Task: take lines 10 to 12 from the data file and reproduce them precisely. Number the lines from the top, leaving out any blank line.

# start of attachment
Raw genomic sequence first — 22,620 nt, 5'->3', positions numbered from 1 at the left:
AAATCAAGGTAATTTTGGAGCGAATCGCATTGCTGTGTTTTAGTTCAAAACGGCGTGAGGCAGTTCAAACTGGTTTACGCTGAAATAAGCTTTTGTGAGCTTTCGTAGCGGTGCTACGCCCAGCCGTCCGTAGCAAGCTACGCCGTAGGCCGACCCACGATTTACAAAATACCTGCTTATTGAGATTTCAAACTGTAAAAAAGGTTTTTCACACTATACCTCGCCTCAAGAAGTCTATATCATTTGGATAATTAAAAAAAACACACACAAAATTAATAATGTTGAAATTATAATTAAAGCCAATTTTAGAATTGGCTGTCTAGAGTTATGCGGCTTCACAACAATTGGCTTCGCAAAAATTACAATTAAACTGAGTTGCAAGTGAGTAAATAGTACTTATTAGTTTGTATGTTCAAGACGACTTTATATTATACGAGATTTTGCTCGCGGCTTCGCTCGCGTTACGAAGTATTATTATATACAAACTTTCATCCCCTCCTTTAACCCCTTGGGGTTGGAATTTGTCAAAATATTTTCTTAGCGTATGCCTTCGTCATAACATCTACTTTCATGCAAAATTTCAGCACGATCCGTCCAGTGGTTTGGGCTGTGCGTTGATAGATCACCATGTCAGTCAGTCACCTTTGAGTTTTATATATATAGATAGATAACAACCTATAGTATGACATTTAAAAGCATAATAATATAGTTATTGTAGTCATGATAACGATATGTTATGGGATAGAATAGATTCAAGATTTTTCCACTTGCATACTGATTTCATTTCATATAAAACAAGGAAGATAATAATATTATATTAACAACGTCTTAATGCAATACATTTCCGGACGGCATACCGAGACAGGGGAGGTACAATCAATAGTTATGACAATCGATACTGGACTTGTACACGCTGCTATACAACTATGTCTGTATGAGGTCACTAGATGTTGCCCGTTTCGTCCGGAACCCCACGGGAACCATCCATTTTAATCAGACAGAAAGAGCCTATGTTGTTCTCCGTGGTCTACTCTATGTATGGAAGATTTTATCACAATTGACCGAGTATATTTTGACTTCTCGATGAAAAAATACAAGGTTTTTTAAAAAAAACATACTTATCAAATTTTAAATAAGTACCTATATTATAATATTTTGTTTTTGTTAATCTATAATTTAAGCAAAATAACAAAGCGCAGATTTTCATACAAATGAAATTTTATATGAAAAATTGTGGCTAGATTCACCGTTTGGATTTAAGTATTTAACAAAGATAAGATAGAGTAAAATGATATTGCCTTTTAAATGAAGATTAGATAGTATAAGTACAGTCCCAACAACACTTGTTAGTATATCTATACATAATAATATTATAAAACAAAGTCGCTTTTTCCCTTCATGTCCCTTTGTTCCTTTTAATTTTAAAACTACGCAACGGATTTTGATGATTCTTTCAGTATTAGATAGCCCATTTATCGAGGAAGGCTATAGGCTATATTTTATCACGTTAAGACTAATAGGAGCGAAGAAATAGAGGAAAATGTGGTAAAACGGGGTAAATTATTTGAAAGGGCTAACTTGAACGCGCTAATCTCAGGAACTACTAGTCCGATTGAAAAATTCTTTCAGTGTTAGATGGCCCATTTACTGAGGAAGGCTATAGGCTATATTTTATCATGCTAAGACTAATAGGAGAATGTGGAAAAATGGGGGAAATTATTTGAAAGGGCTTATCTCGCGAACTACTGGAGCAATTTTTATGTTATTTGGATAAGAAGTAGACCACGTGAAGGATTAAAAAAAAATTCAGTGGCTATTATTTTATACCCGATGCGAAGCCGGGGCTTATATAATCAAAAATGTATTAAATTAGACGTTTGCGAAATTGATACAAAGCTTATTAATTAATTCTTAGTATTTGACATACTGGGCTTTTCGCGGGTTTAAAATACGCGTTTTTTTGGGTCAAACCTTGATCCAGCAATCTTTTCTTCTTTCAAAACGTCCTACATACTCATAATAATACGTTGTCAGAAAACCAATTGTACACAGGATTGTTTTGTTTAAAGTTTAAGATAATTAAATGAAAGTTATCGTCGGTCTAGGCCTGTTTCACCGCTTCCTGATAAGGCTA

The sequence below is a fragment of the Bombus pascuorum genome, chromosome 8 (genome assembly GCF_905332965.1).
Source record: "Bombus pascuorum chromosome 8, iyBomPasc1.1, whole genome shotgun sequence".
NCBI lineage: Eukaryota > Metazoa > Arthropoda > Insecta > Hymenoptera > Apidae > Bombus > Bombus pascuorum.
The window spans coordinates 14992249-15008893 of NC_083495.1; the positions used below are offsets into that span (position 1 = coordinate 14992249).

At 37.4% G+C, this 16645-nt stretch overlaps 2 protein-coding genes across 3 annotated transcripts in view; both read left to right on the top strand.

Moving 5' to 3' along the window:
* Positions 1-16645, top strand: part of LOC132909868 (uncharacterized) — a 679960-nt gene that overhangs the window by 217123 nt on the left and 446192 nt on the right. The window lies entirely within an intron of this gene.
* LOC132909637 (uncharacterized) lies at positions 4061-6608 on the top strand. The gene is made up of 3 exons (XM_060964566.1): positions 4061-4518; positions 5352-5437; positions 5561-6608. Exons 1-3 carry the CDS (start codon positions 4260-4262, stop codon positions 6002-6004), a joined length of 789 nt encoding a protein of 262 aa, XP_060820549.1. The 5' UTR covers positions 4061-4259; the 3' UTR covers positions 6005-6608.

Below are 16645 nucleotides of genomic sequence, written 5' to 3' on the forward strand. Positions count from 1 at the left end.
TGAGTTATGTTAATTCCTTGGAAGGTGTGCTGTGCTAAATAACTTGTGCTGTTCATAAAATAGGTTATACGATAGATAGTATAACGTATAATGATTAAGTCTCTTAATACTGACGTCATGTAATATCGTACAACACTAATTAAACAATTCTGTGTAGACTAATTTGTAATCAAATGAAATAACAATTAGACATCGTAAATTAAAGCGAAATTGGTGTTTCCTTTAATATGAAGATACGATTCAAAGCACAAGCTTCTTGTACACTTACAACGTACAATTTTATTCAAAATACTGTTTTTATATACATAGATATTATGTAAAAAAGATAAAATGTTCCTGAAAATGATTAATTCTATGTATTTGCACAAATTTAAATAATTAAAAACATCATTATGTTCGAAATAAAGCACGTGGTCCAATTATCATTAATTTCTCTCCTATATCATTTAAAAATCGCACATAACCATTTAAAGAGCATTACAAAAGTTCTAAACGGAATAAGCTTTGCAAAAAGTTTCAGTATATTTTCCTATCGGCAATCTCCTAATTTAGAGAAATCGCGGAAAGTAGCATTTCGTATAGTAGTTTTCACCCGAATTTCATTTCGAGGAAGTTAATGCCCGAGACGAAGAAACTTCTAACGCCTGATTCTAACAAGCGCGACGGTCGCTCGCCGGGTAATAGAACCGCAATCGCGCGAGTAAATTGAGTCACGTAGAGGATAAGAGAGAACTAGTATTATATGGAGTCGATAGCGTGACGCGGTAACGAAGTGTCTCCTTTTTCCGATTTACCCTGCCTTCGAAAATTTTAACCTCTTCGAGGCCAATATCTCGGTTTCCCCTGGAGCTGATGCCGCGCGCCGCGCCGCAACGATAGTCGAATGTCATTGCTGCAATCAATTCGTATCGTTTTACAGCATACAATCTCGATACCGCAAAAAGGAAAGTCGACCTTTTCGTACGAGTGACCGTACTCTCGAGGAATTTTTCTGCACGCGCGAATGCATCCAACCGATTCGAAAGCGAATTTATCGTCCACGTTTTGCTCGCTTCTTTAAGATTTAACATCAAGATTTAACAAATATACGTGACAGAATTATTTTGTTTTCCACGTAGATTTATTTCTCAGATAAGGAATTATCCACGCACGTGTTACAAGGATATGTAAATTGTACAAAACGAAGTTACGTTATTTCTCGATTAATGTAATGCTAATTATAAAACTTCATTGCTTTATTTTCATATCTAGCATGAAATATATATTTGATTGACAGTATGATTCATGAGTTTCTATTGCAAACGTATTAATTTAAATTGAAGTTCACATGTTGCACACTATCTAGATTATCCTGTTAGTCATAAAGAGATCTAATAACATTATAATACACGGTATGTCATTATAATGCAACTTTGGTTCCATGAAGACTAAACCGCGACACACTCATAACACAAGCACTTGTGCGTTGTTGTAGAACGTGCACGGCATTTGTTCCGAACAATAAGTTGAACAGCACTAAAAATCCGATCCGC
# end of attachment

* LOC132909637 (uncharacterized) lies at positions 4061-6608 on the top strand. The gene is made up of 3 exons (XM_060964566.1): positions 4061-4518; positions 5352-5437; positions 5561-6608. Exons 1-3 carry the CDS (start codon positions 4260-4262, stop codon positions 6002-6004), a joined length of 789 nt encoding a protein of 262 aa, XP_060820549.1. The 5' UTR covers positions 4061-4259; the 3' UTR covers positions 6005-6608.

Below are 16645 nucleotides of genomic sequence, written 5' to 3' on the forward strand. Positions count from 1 at the left end.
TGAGTTATGTTAATTCCTTGGAAGGTGTGCTGTGCTAAATAACTTGTGCTGTTCATAAAATAGGTTATACGATAGATAGTATAACGTATAATGATTAAGTCTCTTAATACTGACGTCATGTAATATCGTACAACACTAATTAAACAATTCTGTGTAGACTAATTTGTAATCAAATGAAATAACAATTAGACATCGTAAATTAAAGCGAAATTGGTGTTTCCTTTAATATGAAGATACGATTCAAAGCACAAGCTTCTTGTACACTTACAACGTACAATTTTATTCAAAATACTGTTTTTATATACATAGATATTATGTAAAAAAGATAAAATGTTCCTGAAAATGATTAATTCTATGTATTTGCACAAATTTAAATAATTAAAAACATCATTATGTTCGAAATAAAGCACGTGGTCCAATTATCATTAATTTCTCTCCTATATCATTTAAAAATCGCACATAACCATTTAAAGAGCATTACAAAAGTTCTAAACGGAATAAGCTTTGCAAAAAGTTTCAGTATATTTTCCTATCGGCAATCTCCTAATTTAGAGAAATCGCGGAAAGTAGCATTTCGTATAGTAGTTTTCACCCGAATTTCATTTCGAGGAAGTTAATGCCCGAGACGAAGAAACTTCTAACGCCTGATTCTAACAAGCGCGACGGTCGCTCGCCGGGTAATAGAACCGCAATCGCGCGAGTAAATTGAGTCACGTAGAGGATAAGAGAGAACTAGTATTATATGGAGTCGATAGCGTGACGCGGTAACGAAGTGTCTCCTTTTTCCGATTTACCCTGCCTTCGAAAATTTTAACCTCTTCGAGGCCAATATCTCGGTTTCCCCTGGAGCTGATGCCGCGCGCCGCGCCGCAACGATAGTCGAATGTCATTGCTGCAATCAATTCGTATCGTTTTACAGCATACAATCTCGATACCGCAAAAAGGAAAGTCGACCTTTTCGTACGAGTGACCGTACTCTCGAGGAATTTTTCTGCACGCGCGAATGCATCCAACCGATTCGAAAGCGAATTTATCGTCCACGTTTTGCTCGCTTCTTTAAGATTTAACATCAAGATTTAACAAATATACGTGACAGAATTATTTTGTTTTCCACGTAGATTTATTTCTCAGATAAGGAATTATCCACGCACGTGTTACAAGGATATGTAAATTGTACAAAACGAAGTTACGTTATTTCTCGATTAATGTAATGCTAATTATAAAACTTCATTGCTTTATTTTCATATCTAGCATGAAATATATATTTGATTGACAGTATGATTCATGAGTTTCTATTGCAAACGTATTAATTTAAATTGAAGTTCACATGTTGCACACTATCTAGATTATCCTGTTAGTCATAAAGAGATCTAATAACATTATAATACACGGTATGTCATTATAATGCAACTTTGGTTCCATGAAGACTAAACCGCGACACACTCATAACACAAGCACTTGTGCGTTGTTGTAGAACGTGCACGGCATTTGTTCCGAACAATAAGTTGAACAGCACTAAAAATCCGATCCGC